A review for the Folk & Acoustic Music Exchange
by Mark Horn
Nestled in California's gold rush country is a nugget of songwriting treasure more precious than any mere metal dug from the ground. Paula Joy Welter started songwriting just three short years ago - go figure. Some people are just quick learners.
Morning Light is the debut CD for this talented performer. I have never heard such a mature and high quality effort right out of the shout. An album of this caliber does not occur by mistake. Welter surrounded herself with the best in the business. The album's producer, Nina Gerber is known to the folk community for her phenomenal studio work, on both sides of the glass. One of the busiest people around, Gerber knows exactly how to arrange each song; who to use and how to use them. Kim Scanlon is known as one of the finest vocalists on the west coast. Whether coaching or singing backup Scanlon raises the vocal standard on every project in which she participates. The backup performers read like the Who's Who of folk music: Cary Black, Norton Buffalo, Nina Gerber, Laurie Lewis, John Reischman, and Sally Van Meter and that's not half of the talent making appearances.
Is it coincidence that Kim Scanlon appears on two of my three favorite albums of the year, while Gerber and Black grace all three? (The other two are "Life and Art" by Tracy Spring and "The Heart of the Flower" by Bob Franke.) It just goes to show how important it is to surround yourself with the best musicians possible.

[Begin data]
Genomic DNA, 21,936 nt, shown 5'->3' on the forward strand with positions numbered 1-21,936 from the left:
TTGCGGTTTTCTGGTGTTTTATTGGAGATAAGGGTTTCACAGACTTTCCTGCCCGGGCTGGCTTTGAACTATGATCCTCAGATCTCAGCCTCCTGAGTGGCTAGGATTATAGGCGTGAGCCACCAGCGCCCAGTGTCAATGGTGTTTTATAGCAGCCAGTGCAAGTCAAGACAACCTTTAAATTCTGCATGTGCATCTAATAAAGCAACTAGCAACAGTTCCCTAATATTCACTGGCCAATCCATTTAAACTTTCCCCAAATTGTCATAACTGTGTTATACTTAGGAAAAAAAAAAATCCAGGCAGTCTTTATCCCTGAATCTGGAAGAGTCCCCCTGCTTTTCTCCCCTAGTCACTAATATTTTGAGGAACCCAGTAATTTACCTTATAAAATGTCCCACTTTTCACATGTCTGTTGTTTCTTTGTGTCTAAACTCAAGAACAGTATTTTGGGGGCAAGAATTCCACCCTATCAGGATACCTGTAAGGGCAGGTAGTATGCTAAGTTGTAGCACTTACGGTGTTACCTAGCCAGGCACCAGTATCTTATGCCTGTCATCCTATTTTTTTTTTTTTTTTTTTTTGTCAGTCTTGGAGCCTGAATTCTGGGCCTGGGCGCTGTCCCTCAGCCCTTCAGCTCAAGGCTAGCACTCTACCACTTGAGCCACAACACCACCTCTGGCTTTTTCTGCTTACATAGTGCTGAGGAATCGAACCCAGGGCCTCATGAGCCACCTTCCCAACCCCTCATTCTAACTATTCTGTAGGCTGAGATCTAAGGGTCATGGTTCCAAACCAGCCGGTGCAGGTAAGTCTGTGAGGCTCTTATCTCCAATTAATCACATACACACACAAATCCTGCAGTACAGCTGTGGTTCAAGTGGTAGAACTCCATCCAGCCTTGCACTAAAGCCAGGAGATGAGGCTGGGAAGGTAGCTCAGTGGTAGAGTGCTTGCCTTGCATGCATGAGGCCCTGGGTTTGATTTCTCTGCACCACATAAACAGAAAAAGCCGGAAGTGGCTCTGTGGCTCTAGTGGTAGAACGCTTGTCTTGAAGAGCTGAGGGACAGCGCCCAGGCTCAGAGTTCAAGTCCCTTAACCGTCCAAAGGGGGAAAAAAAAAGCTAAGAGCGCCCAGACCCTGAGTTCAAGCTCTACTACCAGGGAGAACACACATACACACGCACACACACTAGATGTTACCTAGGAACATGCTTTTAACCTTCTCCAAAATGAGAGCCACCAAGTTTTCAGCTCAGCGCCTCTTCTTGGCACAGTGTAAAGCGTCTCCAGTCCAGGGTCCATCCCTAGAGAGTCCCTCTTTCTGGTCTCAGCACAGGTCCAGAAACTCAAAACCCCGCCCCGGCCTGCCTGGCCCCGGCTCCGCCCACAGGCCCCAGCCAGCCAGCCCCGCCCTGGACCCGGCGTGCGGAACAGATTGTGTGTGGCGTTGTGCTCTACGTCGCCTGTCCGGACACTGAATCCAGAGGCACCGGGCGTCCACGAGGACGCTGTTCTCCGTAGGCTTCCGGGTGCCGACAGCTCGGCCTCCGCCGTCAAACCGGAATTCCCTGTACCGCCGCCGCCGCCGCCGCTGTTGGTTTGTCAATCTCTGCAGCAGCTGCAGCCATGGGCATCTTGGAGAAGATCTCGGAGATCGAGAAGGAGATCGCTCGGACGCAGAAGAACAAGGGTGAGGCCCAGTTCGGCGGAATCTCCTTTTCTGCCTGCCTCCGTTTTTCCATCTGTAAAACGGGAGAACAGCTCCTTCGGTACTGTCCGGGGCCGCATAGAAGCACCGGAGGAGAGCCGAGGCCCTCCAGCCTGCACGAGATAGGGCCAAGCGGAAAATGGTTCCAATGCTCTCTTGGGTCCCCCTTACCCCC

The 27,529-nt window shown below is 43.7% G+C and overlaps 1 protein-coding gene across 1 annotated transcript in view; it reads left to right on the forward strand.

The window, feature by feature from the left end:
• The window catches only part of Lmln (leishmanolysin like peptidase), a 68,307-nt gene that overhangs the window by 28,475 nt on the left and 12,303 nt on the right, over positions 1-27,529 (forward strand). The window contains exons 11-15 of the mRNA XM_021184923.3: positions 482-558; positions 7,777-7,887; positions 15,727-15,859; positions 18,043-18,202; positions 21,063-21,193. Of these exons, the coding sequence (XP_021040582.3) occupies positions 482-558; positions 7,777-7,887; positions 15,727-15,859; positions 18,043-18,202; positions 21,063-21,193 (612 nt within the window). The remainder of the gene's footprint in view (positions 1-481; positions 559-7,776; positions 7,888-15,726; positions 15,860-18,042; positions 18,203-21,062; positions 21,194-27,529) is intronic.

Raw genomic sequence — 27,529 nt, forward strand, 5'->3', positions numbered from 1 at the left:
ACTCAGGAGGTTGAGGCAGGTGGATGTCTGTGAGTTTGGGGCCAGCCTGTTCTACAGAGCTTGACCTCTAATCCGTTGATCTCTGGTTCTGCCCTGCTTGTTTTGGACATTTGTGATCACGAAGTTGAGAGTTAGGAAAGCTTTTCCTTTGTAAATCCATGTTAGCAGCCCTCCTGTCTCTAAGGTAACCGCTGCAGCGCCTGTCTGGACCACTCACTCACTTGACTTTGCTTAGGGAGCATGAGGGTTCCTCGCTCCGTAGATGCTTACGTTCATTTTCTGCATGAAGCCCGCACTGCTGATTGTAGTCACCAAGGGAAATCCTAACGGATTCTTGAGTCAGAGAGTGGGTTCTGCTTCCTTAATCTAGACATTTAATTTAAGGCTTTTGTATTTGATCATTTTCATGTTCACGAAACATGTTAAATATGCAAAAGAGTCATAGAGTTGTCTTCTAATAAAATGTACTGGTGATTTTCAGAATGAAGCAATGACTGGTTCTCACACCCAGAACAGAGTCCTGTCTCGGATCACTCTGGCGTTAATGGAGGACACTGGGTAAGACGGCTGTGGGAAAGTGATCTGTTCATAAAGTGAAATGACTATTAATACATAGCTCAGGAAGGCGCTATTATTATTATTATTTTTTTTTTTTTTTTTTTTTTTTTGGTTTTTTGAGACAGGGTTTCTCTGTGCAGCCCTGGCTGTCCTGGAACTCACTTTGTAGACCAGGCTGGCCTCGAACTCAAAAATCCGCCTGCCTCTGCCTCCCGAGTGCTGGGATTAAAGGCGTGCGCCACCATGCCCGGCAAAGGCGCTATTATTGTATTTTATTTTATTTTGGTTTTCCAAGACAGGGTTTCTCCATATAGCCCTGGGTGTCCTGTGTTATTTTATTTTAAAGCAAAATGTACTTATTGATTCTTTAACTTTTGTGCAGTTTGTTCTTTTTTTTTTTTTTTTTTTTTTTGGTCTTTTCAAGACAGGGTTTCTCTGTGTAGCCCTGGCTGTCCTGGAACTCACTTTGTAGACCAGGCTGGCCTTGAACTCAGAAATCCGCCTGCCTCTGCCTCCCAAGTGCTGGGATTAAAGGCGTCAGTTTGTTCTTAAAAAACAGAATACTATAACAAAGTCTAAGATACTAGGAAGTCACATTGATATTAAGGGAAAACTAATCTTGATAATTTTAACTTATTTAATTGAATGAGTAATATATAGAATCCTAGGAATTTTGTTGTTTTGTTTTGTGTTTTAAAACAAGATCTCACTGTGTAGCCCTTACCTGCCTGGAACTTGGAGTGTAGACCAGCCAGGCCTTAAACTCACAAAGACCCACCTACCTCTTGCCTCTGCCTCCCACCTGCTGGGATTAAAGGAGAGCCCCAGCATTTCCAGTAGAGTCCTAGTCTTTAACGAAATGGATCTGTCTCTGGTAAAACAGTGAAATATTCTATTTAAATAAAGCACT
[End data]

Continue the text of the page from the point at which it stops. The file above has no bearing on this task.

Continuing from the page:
Welter's ballads paint pictures. Some of her pictures appear as needlepoint samplers, others as bright watercolors. Welter is at her best when chronicling the moments of our lives. Whether family or love, she sets her brush to the task of showing us our lives in rich and sympathetic textures.
"Calling You Home" explores the thin line between life and death, cheating the devil, and the power of love. Our childhood is a place of fantasy and imagination. "Long Ago" is a magic carpet ride back to those days of carefree flights into worlds of wonder we inhabited in our years of innocence.
Paula Joy colors with life and light bringing familiar scenes back to mind. A realistic tone painter and storyteller whose palette is bright and brush strokes precise. No impressionist, she chooses small moments and fills in each picture with skill and care. The closing cut, "A Promise on the Breeze" has the peace and grace of a misty Sunday morning in Ocean City.
Morning Light is a touching album that works because everything fits together so well. Welter's themes were so familiar, the treatment sets so easily on my ears that before I knew it, the last cut was ending and I found myself pressing play again. You will probably find yourself doing the same. Go ahead, it's cold and gray outside, treat yourself to another listen.